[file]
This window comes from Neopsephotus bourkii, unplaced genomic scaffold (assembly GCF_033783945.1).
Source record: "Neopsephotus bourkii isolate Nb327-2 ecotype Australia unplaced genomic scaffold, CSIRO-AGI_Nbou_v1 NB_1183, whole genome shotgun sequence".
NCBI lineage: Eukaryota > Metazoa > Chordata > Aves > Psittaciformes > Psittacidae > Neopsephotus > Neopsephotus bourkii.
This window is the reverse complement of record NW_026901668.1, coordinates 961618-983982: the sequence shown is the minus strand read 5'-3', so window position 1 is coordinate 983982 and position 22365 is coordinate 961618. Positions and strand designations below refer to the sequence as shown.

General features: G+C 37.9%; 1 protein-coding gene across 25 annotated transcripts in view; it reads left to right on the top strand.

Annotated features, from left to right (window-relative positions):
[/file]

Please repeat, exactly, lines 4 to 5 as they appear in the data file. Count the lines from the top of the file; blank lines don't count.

This window is the reverse complement of record NW_026901668.1, coordinates 961618-983982: the sequence shown is the minus strand read 5'-3', so window position 1 is coordinate 983982 and position 22365 is coordinate 961618. Positions and strand designations below refer to the sequence as shown.

General features: G+C 37.9%; 1 protein-coding gene across 25 annotated transcripts in view; it reads left to right on the top strand.